As indigenization and reconciliation impact campuses and in communities across the country, traditional ways are increasingly being looked to for answers to today’s problems.
“Now within universities we’re finding that it’s great to learn about arts, it’s great to learn about sciences, but as we move through the 21st century, we need philosophy and ethics to keep our earth sustainable. And how do you do that? We need to get to the ancient wisdoms—the old traditional wisdoms—because our people protected the resources for thousands upon thousands of years, and that’s what we need to do for the next generations,” said Paul Michel, executive director of TRU Aboriginal Affairs, during a celebration on June 21, National Indigenous Peoples Day.
Held at the Secwepemc territorial marker on the ground floor of Old Main, the celebration was also used to welcome new staff and faculty to TRU and the traditional lands that TRU is located on—Tk’emlúps te Secwépemc within Secwépemc’ulucw, the traditional territory of the Secwépemc people. About 50 people attended the gathering, including students, staff, faculty, administrators and the public.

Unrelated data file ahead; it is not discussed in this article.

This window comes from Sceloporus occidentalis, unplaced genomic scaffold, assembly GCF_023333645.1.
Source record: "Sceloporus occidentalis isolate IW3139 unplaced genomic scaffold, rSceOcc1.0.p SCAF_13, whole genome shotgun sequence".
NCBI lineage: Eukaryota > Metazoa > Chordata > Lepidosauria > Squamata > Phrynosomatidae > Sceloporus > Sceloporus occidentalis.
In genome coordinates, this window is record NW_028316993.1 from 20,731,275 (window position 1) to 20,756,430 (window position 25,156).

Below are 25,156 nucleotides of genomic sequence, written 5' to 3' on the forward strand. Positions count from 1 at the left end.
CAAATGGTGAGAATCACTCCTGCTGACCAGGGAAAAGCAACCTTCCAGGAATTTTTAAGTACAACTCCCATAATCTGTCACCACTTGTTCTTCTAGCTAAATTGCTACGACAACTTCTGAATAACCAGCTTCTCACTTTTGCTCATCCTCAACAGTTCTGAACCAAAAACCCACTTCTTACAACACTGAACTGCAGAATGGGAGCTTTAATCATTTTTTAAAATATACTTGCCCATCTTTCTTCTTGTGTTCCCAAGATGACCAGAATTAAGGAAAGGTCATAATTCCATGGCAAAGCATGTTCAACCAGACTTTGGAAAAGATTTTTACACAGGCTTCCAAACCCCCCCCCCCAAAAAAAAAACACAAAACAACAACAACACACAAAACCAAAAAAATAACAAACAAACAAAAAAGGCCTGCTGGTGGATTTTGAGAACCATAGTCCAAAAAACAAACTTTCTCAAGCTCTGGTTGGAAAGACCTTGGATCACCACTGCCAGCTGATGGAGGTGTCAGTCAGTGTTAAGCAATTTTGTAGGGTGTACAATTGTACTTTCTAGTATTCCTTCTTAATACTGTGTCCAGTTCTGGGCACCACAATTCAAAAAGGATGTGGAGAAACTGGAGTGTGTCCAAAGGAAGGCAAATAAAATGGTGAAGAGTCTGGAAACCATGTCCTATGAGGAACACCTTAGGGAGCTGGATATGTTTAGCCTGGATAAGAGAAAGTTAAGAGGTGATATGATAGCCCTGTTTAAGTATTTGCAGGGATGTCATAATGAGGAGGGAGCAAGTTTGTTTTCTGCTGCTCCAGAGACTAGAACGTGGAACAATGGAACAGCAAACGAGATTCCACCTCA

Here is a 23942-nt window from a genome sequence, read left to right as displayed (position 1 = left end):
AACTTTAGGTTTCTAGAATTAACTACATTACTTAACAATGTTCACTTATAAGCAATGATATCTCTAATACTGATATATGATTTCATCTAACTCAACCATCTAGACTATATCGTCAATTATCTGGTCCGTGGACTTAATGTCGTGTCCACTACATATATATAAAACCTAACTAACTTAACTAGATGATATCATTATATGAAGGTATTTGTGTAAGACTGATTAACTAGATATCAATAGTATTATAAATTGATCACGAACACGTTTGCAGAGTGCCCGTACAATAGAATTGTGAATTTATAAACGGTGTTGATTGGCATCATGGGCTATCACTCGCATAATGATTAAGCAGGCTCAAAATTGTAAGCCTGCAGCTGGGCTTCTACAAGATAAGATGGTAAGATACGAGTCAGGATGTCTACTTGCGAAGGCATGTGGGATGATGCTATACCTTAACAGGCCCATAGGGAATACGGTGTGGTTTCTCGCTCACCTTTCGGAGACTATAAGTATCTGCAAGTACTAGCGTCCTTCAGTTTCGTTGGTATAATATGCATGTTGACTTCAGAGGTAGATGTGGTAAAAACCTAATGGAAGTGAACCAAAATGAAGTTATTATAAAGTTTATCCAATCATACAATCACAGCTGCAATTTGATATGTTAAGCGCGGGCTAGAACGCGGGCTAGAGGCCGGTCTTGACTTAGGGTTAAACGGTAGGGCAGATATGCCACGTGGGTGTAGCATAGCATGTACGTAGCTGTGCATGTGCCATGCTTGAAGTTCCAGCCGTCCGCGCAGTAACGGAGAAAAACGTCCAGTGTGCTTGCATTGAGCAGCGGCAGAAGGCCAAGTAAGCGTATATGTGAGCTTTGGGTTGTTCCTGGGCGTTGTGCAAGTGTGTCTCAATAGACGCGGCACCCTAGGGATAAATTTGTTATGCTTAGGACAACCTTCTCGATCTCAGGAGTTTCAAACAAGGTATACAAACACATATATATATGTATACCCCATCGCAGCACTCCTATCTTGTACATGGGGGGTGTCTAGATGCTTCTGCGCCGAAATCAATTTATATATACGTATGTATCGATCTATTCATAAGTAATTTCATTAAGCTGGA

Michel continued, “We have philosophies where it’s the next seven generations that we need to protect things for, and that’s why we tell our stories. That’s why when you do your research, we tell you to put into your plan, ‘How am I acknowledging Indigenous knowledge?’ There isn’t an area of study at TRU where we can’t include that acknowledgement.”
Before this year, June 21 was recognized as National Aboriginal Day. This is the first year the day has been recognized on campus.
TRU’s indigenization efforts
In recent years, TRU has taken steps toward reconciliation and indigenizing the campus, whether that’s recognizing TRU being on traditional lands, hiring more Indigenous staff and faculty, offering First Nations language classes, incorporating Indigenous culture into courses and programs, creating more opportunities for Indigenous student research and bolstering Indigenous support services like mentorship.
Here are some of TRU’s efforts: